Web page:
Bank stress tests are now being delayed until the end of next week, not Monday, May 4th, as originally planned (see Bloomberg article).

Source: CFA Smart Brief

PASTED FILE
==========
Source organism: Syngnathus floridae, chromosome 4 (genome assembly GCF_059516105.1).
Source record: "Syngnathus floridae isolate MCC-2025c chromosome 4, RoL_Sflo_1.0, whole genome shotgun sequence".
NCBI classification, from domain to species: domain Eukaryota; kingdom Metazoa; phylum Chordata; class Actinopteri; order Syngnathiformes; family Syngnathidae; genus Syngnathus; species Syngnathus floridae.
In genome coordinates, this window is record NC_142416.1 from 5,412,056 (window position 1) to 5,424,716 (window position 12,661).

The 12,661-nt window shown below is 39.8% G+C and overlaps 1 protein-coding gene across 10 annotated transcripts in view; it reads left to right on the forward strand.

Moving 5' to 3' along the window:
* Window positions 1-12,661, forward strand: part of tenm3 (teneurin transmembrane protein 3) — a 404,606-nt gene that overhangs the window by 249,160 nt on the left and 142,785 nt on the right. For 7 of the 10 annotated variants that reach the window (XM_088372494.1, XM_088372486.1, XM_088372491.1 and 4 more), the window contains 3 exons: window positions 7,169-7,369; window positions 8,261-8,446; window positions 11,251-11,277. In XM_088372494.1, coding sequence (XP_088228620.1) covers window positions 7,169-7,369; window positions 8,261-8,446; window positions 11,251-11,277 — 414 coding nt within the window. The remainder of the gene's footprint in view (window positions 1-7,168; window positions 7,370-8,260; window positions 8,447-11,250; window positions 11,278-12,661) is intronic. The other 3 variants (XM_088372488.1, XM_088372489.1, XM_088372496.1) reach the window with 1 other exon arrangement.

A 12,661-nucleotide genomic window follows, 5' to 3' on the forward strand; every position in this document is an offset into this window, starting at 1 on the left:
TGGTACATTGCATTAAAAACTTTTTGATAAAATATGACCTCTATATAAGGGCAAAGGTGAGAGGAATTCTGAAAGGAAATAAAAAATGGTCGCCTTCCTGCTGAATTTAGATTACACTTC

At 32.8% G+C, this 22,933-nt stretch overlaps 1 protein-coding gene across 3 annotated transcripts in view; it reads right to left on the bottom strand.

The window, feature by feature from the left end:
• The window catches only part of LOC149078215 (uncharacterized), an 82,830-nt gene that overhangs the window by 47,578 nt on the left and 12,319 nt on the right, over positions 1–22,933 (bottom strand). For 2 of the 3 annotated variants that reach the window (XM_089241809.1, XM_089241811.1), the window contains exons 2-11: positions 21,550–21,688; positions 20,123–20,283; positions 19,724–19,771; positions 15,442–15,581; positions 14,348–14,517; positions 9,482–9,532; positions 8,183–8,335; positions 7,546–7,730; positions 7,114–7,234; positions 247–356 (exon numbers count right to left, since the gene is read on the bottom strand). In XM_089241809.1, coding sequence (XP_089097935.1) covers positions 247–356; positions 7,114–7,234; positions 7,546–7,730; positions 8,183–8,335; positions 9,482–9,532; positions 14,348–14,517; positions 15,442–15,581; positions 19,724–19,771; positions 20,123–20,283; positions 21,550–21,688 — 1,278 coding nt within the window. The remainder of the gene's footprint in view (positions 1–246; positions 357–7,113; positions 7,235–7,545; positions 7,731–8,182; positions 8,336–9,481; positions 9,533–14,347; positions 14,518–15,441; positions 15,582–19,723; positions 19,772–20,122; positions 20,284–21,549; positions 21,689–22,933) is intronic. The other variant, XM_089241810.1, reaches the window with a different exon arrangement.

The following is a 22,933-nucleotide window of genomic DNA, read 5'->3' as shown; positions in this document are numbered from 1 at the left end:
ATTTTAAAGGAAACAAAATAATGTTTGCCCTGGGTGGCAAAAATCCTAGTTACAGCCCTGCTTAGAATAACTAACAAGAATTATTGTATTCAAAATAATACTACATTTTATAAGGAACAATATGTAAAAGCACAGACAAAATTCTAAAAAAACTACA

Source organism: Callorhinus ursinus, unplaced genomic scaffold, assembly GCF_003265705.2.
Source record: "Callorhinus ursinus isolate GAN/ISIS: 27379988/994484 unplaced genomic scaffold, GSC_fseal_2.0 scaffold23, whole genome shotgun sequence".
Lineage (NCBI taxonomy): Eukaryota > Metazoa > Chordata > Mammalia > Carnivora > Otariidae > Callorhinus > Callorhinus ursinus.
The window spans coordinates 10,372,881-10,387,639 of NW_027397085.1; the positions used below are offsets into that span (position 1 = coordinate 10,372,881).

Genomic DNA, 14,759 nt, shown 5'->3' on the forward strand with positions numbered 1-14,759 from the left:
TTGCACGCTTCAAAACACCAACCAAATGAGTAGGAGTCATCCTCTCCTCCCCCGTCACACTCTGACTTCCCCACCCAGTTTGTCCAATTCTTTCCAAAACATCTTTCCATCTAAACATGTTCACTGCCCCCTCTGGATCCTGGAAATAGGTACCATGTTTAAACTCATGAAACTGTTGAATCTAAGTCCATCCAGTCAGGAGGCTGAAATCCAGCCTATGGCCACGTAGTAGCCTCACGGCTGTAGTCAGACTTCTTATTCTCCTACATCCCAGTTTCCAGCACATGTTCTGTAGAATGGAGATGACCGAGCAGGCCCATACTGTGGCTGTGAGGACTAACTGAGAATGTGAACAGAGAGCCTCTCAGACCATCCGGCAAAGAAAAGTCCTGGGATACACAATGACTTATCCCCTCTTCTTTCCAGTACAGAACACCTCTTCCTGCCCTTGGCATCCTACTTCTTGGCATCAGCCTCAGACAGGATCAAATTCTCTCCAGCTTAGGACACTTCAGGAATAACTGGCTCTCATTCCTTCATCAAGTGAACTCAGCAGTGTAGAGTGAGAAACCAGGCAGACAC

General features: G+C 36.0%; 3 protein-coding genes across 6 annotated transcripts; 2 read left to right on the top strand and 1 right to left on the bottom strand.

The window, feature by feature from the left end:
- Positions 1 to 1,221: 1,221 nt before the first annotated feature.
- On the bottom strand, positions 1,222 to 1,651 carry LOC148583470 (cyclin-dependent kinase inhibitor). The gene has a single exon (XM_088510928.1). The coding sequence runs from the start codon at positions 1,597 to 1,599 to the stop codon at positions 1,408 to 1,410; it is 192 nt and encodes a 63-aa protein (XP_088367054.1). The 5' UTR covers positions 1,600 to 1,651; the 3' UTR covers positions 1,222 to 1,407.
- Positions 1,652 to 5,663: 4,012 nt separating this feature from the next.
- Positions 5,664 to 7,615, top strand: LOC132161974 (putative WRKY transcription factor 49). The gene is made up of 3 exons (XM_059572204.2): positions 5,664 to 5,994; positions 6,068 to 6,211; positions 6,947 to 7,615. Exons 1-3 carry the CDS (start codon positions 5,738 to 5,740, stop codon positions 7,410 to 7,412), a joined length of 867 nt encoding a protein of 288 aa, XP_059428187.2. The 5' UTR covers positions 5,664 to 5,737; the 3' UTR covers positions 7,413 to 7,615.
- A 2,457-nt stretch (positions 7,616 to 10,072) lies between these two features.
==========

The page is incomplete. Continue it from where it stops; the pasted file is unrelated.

The delay is apparently being made as bank executives debate the findings of the tests with examiners. Initial talk was for banks to have tangible common equity equal of about 4 percent of a bank’s assets, with Tier 1 capital coming in about 6 percent. The goal of some regulators is to have common equity to be the dominant element in the bank's primary capital. Regulators are now worried that disclosure of poor results could cause the stocks of the weaker institutions to fall. Really? Is this a surprise? To add insult to injury, banks with low equity will be pressured to add capital, either by raising funds from private investors or taxpayers, or by converting government-held or privately-held preferred shares to common equity. Such a move will dilute existing shares and is sure to produce an undesirable downward spiral, one of which could further weaken banks which have scored low on the stress tests - which will no doubt result in some other type of assistance. Apparently, the government now needs a little more time to untangle the web they have weaved.